• 31. Connecting Software See also: computer to human, computer Social is just human to human to computer, information to information Introduction to Creative Synthesis Slide31
  • 32. Connecting Software Other connections for humans and machines Creative Commons for whom? See Also: Introduction to Creative Synthesis Slide32
  • 33. Ye old Bloggers Professional Synthesists Introduction to Creative Synthesis Slide33
  • 34. Web Revisited Introduction to Creative Synthesis Slide34
  • 35. Alternatives Web as Vanity Fair Selfish Genes Personal Branding Introduction to Creative Synthesis Slide35
  • 36. Process before Product Introduction to Creative Synthesis Slide36
  • 37. Process oriented Approaches and Data Introduction to Creative Synthesis Slide37
  • 38. Decision Making What tools, what problems, what answers? As we find ourselves with more and more powerful tools, we have more and more problems on how to choose what tools. The only problem we have to solve, however, is what problem to solve. Understanding Process as a decision making informer, allows us to get a better sense of what’s going on. Sometimes a transparency of process is all we need to solve a problem. Introduction to Creative Synthesis Slide38
  • 39. Looking at the Data Interpretation, Visualization, Relation What’s your computer made of, and where does it come from? Do you know? Should you know? Introduction to Creative Synthesis Slide39
  • 40. Interpreting and Communicating Data Animation as Data Visualization Animating Understanding Just drawing things can be incredibly helpful. Data Visualization Kinds of Data Exhaust Data Introduction to Creative Synthesis Slide40
  • 41. New Process Neat Techniques Introduction to Creative Synthesis Slide41
  • 42. Human Computation To Quote Amazon, Artificial Artificial Intelligence The Sheep Market A collection of 10000 sheep created by workers on Amazon's Mechanical Turk. Each work was paid two centers to 'draw a sheep facing left.' White Glove Tracking Internet users were asked to help isolate Michael Jackson's white glove in all 10,060 frames of his nationally televised landmark performance of Billy Jean. 72 hours later 125,000 gloves had been located. Introduction to Creative Synthesis Slide42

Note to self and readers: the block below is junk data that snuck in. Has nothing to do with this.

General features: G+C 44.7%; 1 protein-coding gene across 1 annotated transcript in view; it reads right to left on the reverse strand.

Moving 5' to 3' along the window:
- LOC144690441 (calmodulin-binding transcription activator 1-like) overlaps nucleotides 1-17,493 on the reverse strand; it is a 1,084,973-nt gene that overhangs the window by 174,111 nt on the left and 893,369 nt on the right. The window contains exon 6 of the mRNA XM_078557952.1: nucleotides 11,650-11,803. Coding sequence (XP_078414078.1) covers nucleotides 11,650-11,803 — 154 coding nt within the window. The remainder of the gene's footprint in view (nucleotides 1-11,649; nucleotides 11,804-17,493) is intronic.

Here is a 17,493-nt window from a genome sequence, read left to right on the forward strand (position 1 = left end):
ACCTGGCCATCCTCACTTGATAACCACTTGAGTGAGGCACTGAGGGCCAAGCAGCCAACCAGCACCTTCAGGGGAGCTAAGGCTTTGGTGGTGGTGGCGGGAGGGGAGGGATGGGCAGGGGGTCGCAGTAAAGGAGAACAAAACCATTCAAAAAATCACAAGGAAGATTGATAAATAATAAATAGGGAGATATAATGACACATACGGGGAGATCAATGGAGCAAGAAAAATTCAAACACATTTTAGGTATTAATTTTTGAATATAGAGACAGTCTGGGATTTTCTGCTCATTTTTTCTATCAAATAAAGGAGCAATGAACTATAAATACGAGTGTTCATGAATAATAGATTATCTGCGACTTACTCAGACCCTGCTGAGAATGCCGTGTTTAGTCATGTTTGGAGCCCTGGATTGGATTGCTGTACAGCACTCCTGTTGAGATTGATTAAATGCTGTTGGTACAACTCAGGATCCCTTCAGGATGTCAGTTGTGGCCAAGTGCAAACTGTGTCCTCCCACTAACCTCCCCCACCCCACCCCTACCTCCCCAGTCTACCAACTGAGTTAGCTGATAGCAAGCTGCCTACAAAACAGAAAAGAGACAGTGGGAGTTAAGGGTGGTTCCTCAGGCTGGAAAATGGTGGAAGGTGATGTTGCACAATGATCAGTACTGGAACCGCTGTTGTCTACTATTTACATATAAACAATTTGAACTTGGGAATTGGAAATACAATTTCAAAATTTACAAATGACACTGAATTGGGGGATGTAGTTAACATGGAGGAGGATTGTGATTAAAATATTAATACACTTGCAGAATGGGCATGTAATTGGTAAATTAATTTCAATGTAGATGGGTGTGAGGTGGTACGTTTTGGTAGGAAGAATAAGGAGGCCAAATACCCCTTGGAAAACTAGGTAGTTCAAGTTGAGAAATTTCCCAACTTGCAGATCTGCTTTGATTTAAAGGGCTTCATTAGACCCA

• 43. Viral Propagation Introduction to Creative Synthesis Slide43
  • 44. Commodity Components Cheap, powerful, flexible tools for everyone The wii-mote comes complete with bluetooth connectivity, accelerometers, a microphone, a speaker, the ability to store data, buttons, and force feedback. It’s a complete tangible toolkit. Introduction to Creative Synthesis Slide44
  • 45. Commodity Components Cheap, powerful, flexible tools for every someone Chumby is a something that targets itself more toward a developer do-it-yourself community. Linux + flash + wifi = widgets in the real world. Introduction to Creative Synthesis Slide45
  • 46. Computational Evolution and Genetic Algorithms Introduction to Creative Synthesis Slide46
  • 47. Computational Evolution and Genetic Algorithms Introduction to Creative Synthesis Slide47
  • 48. Innovation Findingnew problems come from? Where do new Problems Introduction to Creative Synthesis Slide48
  • 49. creative synthesis llaborative Introduction to Creative Synthesis Project proj-101 Last Revised November 17th, 2007 Web: http://www.creativesynthesis.net/blog/education/introduction-to-creative-synthesis/